Part VI of the Credit Card Series: Start at the beginning if you missed a part.
More Than I can Handle
Even the most algebra-phobic credit card holder can use the formula from Part V to figure out what his tolerance for credit card debt is. Do you have your number? Look at your credit card statements. Do they add up to a lower number? Pay wisely, spend cautiously (if at all) and be debt free in about a year.
Do they add up to a higher number? Time for a step-by-step get-out-of-debt plan.
Higher or lower, stop incurring credit card debt. Do not use your card for routine purchases. Keep the card in a safe place, but do not close the account. If you cannot refrain from spending, cut the card, leaving the account open.
Assess Ability to Pay
You know what your personal savings are each month. If one-half of your personal savings is less than the 10% of your debt, cut your savings to one-third. Saving money at this point is still as important as before, but you need to get out from under the debt. If you still cannot meet the 10% payment, cut your savings more. Try not to get under one-quarter.
Raise Your Minimum
After the Federal regulations changed in 2003, credit card issuers adopted the industry standard of a 2% minimum. Only 4-5% of Americans pay only the minimum payment. They will be in debt for a long time.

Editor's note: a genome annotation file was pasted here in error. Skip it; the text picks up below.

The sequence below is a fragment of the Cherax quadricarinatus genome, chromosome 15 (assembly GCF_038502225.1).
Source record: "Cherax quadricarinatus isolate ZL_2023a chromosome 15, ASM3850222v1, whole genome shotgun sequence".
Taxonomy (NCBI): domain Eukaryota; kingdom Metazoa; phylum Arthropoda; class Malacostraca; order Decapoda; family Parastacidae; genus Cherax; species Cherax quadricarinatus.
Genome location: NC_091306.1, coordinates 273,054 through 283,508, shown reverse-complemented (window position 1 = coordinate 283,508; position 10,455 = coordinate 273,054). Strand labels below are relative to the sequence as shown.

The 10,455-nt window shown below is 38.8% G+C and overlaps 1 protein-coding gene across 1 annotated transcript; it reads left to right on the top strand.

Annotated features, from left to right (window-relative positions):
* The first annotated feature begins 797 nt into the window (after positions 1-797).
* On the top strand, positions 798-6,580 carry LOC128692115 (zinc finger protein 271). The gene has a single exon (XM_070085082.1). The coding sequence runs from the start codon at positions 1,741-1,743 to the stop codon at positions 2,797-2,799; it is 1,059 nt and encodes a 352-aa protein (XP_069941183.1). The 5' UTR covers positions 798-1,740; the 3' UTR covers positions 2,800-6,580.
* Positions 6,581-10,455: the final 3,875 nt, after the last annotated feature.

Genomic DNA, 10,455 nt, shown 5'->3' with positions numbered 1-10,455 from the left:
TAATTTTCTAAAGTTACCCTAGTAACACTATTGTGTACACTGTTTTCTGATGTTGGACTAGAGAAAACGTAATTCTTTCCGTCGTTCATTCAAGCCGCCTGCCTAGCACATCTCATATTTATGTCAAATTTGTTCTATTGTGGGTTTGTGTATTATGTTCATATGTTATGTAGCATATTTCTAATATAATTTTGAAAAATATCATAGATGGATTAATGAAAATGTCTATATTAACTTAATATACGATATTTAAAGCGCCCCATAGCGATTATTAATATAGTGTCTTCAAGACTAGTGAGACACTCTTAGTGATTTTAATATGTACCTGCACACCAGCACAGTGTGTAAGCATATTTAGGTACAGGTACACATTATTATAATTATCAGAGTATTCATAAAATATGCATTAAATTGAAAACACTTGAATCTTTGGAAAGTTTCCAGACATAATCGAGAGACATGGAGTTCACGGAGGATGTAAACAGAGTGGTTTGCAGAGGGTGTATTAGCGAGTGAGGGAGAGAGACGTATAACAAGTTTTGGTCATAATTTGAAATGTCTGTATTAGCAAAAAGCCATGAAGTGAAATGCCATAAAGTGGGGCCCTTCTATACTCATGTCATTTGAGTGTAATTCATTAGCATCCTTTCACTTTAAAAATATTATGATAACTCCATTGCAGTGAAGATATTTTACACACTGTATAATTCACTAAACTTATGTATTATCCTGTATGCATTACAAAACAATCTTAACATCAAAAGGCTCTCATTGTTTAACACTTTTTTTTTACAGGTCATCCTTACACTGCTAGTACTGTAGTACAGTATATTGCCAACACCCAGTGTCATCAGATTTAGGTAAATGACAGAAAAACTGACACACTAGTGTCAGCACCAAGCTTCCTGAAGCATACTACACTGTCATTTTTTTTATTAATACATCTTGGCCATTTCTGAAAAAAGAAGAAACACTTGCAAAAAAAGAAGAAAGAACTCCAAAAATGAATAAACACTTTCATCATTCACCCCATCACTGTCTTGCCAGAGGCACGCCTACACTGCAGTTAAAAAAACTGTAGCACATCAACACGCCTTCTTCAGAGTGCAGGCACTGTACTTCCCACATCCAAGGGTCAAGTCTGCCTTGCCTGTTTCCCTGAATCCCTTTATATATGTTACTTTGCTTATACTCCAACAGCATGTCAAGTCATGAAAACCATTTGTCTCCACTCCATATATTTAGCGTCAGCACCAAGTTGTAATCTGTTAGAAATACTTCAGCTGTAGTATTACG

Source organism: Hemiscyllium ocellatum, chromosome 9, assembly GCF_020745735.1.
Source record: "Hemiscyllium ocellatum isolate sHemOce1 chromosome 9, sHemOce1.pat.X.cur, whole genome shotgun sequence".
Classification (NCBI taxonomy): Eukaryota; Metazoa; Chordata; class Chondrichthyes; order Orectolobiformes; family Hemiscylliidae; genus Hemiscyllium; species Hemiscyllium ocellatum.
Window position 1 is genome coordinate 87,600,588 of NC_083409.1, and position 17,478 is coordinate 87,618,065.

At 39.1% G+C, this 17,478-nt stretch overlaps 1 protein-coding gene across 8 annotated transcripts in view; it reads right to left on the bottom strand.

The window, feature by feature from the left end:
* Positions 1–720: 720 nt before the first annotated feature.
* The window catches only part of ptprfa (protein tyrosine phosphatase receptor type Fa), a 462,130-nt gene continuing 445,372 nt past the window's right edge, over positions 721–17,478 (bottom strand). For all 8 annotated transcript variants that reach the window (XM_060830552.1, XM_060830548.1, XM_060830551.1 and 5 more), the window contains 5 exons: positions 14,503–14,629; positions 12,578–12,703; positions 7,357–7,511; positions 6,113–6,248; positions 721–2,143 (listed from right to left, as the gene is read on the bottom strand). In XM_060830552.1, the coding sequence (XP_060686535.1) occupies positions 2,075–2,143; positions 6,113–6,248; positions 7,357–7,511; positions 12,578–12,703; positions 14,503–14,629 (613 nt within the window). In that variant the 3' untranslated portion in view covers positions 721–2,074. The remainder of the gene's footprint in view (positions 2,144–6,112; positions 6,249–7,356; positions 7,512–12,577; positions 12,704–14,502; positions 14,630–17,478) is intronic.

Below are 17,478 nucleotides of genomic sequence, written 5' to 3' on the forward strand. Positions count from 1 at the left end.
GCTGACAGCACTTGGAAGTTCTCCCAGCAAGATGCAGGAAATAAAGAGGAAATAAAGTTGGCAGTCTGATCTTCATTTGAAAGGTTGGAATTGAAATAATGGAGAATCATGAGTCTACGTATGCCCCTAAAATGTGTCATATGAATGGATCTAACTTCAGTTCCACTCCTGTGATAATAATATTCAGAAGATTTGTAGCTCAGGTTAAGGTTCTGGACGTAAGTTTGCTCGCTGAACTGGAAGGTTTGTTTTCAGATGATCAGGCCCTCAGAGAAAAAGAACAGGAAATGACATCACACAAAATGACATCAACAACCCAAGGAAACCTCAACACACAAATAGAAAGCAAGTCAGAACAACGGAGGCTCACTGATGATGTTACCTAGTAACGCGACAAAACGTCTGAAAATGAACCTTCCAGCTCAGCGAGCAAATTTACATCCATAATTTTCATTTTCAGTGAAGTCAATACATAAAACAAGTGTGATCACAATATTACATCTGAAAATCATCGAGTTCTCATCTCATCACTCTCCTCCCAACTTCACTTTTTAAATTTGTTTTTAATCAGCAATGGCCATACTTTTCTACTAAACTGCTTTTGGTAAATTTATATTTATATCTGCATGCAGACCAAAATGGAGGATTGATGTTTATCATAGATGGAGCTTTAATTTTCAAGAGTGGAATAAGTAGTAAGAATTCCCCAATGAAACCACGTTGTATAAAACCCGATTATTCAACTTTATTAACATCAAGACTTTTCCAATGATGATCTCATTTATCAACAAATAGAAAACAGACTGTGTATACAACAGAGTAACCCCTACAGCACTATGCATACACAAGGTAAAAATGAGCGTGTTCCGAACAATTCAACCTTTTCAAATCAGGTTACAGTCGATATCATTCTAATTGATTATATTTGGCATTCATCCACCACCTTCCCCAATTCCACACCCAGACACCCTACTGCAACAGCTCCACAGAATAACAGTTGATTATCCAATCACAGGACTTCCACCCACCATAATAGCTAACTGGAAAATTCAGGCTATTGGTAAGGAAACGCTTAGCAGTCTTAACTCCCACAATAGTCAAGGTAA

If you are only paying 2% of your balance, it will take you five to ten years¹ to pay off your credit card, even if you never charge anything on it again. If you are paying 10% of your balance each month, you will pay off your credit card debt in 12-18 months, depending on your interest rate and fees.
Pay on Time
Late payments are one of the most damaging items on your credit report. They can drop your score 10-30 points on one account. They also cost you money. Late payments incur fees and interest. The drop in your credit score will cost you money on your next loan in the form of a higher interest rate. Solution: Pay on time, every time.
Add Lump Sums
Make lump sum payments on top of your monthly payments. Where can you find lumps sums?
- Short-term projects which produce overtime pay
- Tax refunds
- Deposit refunds
- Sales: yard, rummage, vehicle, property
- Additional jobs
- End of the month surplus
Step out of Credit Card Debt
If you have been following the steps each month, you can leave credit card debt behind. By not incurring debt while you pay it off, you are racing toward more savings and a healthy debt-to-credit ratio. In the event you need the credit, it will be there waiting for you.
(1) Time variance is based on variables in credit card terms, including interest rate, annual fee, insurance premiums and other card-related fees.
NEXT: Tricks to keep from spending too much on your credit card.
(c) Ann Marie Dwyer 2011
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